Same Product, Different Stickers

"Well, you’re obviously being totally naive", Said the girl, "When you’ve been in marketing as long as I have, you know that before any new product can be developed it has to be properly researched. We’ve got to find out what people want from fire, how they relate to it, what sort of image it has for them." "Stick it up your nose," he [Ford] said. "Which is precisely the sort of thing we need to know," insisted the girl. "Do people want fire that can be fitted nasally?"  – The Restaurant at the End of the Universe - Douglas AdamsI thought of this passage when several of you mentioned that you had seen the same series of our latest ThinkPad notebooks with different stickers and wanted to know why.  It is probably worth spending a few minutes on the topic.When we became part of Lenovo over two years ago, we negotiated with IBM to allow us to continue to use the IBM logo on our Think products for several years hence.  We thought this important because in the beginning of our transition, many people had no idea of who Lenovo was.  Our brand equity, excepting China, was not great.  Keeping the IBM name on our products allowed us to keep our sales momentum while beginning to build our brand worldwide.  Our partners also needed to know that our service hardware, parts, and help centers were part of the IBM infrastructure.As we continued to build the Lenovo brand, our research showed that there was strength and recognition in our core brands, especially the ThinkPad name.   To help further tie the names ThinkPad and ThinkCentre to Lenovo, we recently embarked on our second stage of product branding – dual branding.  Starting in November of last year, we started adding the Lenovo name to our Think products for the first time.Many of you have noticed that your ThinkPad notebooks have now swapped the familiar eight-bar IBM logo in favor of a ThinkPad series-specific logo.  In this example, the ThinkPad X series includes both ThinkPad and the name of the series.  Our ThinkCentre desktops include IBM, ThinkCentre, and Lenovo on their front bezels. However, not all machines from us are following this convention.   I’ve been asked several times why some people have a ThinkPad from work with one sticker, while the EXACT SAME MACHINE that they bought for home use has the IBM ThinkPad sticker.  They are confused as to why this is the case.Depending on how you as a customer buy your system will determine which logo you will find on your ThinkPad. Your reaction to that last statement is very dependent on where in the world you are located as well as whether you are purchasing on behalf of your company or yourself.  As a general statement, if you are a medium to large customer located in the US, Canada, Australia, New Zealand or Western Europe, you are probably comfortable with the name Lenovo by now.  Our name, who we are, and what we stand for have been fairly well communicated to you.  As a result, your feedback has overwhelmingly been to remove the IBM name from our products in favor of Think branding alongside the Lenovo name.On the other side of the spectrum, small customers, individual customers, and those located in developing areas like Latin America, still have not all heard about Lenovo.  With many of them, the old adage, “no one ever got fired for buying IBM,” still holds to some degree.  These customers have repeatedly told me that the longer we can keep the IBM logo on our products, the better. What is really interesting to me is that there are some areas that want us to promote the Lenovo name as much as possible.  While at a conference recently,  I was speaking with one of our Business Partners from India.  He was very clear that Lenovo is a premium brand with his customers and that our products command a premium price.  He wanted me to request that our brand team make the Lenovo name as big as possible on our notebooks so that his customers could proudly show the world their status.  While I’m not sure that our branding people are ready to put our name in 72 point type on our products, it was great to hear nonetheless.There are exceptions to all of three of these examples, but it does illustrate that our customers’ requirements are varied.   In order to best serve our customer segments, our team decided on this strategy for labeling our products:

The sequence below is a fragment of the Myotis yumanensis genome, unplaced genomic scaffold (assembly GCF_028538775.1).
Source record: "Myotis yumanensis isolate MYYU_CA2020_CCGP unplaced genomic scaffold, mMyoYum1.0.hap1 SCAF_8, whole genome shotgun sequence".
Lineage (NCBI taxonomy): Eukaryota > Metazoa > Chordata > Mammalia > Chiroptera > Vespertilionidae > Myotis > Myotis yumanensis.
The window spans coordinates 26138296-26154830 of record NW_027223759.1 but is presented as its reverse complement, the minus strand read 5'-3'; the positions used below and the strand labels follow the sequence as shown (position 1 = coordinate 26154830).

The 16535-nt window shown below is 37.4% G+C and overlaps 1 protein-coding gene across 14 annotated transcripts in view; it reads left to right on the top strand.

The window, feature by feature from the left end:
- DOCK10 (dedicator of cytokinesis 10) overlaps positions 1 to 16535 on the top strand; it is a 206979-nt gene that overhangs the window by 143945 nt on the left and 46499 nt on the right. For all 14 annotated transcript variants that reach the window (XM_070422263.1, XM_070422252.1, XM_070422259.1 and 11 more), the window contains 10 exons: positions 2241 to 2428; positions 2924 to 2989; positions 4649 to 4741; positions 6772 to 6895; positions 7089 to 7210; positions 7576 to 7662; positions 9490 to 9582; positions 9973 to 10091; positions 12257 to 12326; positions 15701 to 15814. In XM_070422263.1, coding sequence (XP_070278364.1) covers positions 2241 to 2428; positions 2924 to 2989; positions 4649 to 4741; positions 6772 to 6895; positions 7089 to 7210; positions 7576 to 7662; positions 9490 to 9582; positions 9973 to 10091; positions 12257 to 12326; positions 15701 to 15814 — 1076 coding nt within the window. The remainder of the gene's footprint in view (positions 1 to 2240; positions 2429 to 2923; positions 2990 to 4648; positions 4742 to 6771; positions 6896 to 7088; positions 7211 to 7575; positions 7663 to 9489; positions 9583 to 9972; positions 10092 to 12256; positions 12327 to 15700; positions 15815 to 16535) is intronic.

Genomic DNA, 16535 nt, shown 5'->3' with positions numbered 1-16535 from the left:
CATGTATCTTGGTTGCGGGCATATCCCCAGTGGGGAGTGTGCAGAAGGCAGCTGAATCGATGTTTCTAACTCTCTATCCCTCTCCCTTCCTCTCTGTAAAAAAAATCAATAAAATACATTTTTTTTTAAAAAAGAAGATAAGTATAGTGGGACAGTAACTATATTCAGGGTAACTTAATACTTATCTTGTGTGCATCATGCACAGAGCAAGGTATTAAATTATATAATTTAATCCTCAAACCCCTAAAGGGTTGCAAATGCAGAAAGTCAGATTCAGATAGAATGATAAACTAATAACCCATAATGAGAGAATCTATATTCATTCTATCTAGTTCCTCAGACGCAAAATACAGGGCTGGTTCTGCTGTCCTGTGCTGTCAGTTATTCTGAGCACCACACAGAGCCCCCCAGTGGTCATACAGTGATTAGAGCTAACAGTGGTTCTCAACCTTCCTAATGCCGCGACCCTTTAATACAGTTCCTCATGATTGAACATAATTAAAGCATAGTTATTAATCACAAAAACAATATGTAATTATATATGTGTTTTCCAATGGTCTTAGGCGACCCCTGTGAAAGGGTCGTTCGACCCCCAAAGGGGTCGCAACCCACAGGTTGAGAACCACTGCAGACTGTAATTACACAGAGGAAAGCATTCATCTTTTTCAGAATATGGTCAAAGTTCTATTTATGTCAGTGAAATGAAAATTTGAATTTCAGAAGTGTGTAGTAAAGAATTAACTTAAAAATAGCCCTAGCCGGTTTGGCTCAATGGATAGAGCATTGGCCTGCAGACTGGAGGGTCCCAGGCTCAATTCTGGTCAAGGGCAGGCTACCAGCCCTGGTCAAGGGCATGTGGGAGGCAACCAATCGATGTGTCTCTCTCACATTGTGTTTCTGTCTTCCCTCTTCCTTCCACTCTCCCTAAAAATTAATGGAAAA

• If you are a customer who buys large enterprise models or our “workhorse” models, your sticker will be the new ThinkPad sticker like is shown in the example above.  Under certain circumstances our largest customers have the option of buying systems with the old logo.
  • If you are buying our systems at retail or through the web, your sticker will continue to be the familiar IBM ThinkPad logo.  You will not have a choice of the logo you receive.
  • All of our ThinkCentre desktops today continue to have both the IBM name as well as the Lenovo name on the front.  Starting later this year, we will start removing the IBM logo from the products.
  • All of our keyboards and mice shipped with our ThinkCentre desktops will feature the Lenovo logo only
  • Our options and accessories will either feature the ThinkPad logo if it is a ThinkPad option or the Lenovo logo if is a Lenovo accessory.
In all cases, there is no change in quality (or anything else for that matter) no matter which badge it may have on the front.  The products are made on the same manufacturing lines by the same people and come loaded with the same software.  The only difference is which sticker gets put on the front.  By early 2008, all of our products will be using the new branding and will not be sold with the IBM name any longer.